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Motive for man's slaying gets murkier

Detectives say robbery probably was not the motive behind the mysterious slaying of a 56-year-old man who lived in a quiet, palm-tree-lined neighborhood near Lake Tarpon.

That opens the possibility that David J. Lunz might have known his attacker, said Pinellas County sheriff's Sgt. Greg Tita.

Investigators "are reconsidering the motive was robbery because there were valuables left in plain view that were not taken or touched," Tita said Monday. "So far, it's a whodunit."

Forensic investigators spent the day looking for clues at Lunz's home at 3279 Parkway Place in the Sunshine Estates neighborhood. At one point, two investigators focused on Lunz's front door and appeared to be looking for fingerprints. Detectives also talked to friends and co-workers, Tita said.

Lunz was found dead in his home at 8:30 p.m. Saturday after neighbors became concerned when they noticed several newspapers in his driveway. There were no signs that anyone had forced his or her way into the house. Investigators say Lunz died of trauma to his upper body.

Neighbors say Lunz was muscular, lifted weights in a room at the back of his house and spent nearly every weekend doing lawn work. His front yard is neatly landscaped with plants, a decorative fountain and a small street lamp.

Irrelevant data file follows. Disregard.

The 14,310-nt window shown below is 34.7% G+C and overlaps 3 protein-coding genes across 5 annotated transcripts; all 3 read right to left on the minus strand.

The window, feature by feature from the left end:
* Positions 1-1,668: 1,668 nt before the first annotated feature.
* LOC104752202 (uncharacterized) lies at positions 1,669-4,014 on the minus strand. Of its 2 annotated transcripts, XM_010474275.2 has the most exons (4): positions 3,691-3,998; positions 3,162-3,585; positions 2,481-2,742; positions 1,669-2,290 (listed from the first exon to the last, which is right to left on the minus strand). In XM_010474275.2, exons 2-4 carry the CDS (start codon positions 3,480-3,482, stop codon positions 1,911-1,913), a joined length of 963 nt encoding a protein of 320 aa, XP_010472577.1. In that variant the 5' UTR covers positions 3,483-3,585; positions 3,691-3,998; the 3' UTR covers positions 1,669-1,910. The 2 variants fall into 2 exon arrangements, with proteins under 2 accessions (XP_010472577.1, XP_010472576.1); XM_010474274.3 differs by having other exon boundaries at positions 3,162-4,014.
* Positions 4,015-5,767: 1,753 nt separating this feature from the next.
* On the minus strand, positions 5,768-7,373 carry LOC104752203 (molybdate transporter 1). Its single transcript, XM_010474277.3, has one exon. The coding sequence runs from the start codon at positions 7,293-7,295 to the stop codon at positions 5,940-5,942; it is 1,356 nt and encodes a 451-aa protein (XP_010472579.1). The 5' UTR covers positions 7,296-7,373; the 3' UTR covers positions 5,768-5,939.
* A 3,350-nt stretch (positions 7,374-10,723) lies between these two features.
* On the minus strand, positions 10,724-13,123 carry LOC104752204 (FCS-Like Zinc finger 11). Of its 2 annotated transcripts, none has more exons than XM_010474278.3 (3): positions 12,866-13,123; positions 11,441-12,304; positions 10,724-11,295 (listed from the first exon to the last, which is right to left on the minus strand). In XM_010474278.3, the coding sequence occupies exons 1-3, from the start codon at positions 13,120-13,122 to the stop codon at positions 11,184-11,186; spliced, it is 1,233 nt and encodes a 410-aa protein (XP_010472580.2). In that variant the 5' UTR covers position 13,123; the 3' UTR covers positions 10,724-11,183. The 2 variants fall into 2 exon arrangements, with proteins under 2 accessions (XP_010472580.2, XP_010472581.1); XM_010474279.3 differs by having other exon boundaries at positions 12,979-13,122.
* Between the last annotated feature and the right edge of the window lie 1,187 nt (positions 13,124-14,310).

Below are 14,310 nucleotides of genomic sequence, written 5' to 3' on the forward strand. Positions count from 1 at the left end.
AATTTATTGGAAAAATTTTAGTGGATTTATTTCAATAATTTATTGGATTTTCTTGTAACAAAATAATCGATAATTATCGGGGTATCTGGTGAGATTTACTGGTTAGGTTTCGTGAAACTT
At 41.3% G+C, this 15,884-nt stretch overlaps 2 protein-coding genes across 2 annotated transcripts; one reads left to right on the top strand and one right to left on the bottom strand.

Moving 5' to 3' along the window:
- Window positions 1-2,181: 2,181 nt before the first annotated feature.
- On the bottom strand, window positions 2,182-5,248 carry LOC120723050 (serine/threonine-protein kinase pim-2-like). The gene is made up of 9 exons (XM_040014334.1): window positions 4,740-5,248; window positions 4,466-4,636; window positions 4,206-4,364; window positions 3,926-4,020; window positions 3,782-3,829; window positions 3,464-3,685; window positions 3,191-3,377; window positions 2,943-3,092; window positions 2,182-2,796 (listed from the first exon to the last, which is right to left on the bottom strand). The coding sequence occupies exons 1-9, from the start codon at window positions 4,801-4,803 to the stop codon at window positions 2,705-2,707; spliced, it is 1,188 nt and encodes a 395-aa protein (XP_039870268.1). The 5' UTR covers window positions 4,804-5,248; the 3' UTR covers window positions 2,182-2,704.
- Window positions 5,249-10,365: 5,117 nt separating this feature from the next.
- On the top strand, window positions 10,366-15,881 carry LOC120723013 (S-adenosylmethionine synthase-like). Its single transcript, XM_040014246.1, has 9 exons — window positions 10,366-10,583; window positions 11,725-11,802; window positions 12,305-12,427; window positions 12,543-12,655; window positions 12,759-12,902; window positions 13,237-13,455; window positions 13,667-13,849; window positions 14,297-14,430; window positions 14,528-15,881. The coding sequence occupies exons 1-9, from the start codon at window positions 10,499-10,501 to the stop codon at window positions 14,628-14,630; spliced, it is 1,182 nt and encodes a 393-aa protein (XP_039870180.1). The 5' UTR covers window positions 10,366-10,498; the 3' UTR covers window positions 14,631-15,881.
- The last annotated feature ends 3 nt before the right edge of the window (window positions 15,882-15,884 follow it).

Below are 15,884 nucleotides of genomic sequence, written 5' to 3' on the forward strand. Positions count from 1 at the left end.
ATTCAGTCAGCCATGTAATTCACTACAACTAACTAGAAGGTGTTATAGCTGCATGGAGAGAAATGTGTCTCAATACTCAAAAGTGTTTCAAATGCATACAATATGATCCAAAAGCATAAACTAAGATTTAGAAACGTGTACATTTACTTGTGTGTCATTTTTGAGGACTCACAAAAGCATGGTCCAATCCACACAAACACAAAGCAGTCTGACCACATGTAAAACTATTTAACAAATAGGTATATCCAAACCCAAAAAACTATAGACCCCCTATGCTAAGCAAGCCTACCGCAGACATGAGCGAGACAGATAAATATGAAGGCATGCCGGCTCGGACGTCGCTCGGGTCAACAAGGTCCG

"He spent a lot of time on that yard," said neighbor Claude A. Henley, 81. "He was a heck of a nice fella."

During the week, Lunz usually left his house on his way to work before the newspaper was delivered, residents said. On the weekends, he would pick up a neighbor's paper from her driveway and bring it to her front porch.

Lunz worked in the machine shop of Aerosonic, a company in Clearwater that builds aircraft instruments. The company had a moment of silence for Lunz on Monday about 11 a.m., said Mark Perkins, the company's executive vice president.

"He always seemed to be working hard and very dependable," Perkins said. "It was a real shock to us and a real loss."

Neighbors and friends say Lunz had spent a lot of time caring for his wife, Laura, who died in February after a long battle with cancer. She had retired as an insurance claims adjustor after 33 years and had worked for Travelers Insurance in New York and First Floridian Insurance in Tampa.

The couple moved to Palm Harbor in 1998 from Delevan, N.Y., and belonged to St. Luke the Evangelist Catholic Church in Palm Harbor.

When Lunz moved into the neighborhood, he put weightlifting equipment in a room at the back of his new home, said Donald LaBarge, 62, of Spring Hill, who sold Lunz the house.

"When he first came in, I thought he was 20 years old," LaBarge said. "He had a body and a half. They came to the house real polite. They were just nice people."

After the neighbors noticed several newspapers in Lunz's driveway, a neighbor went to check on him. She heard the television and the barking of his dog, Max. The front door also was unlocked.

News of Lunz's death unsettled the neighborhood. Some neighbors said they were worried that the attack was random.

"It's always been quiet here," Henley said. "Until this happened."

_ Ed Quioco can be reached at (727) 445-4185 or quiocosptimes.com.

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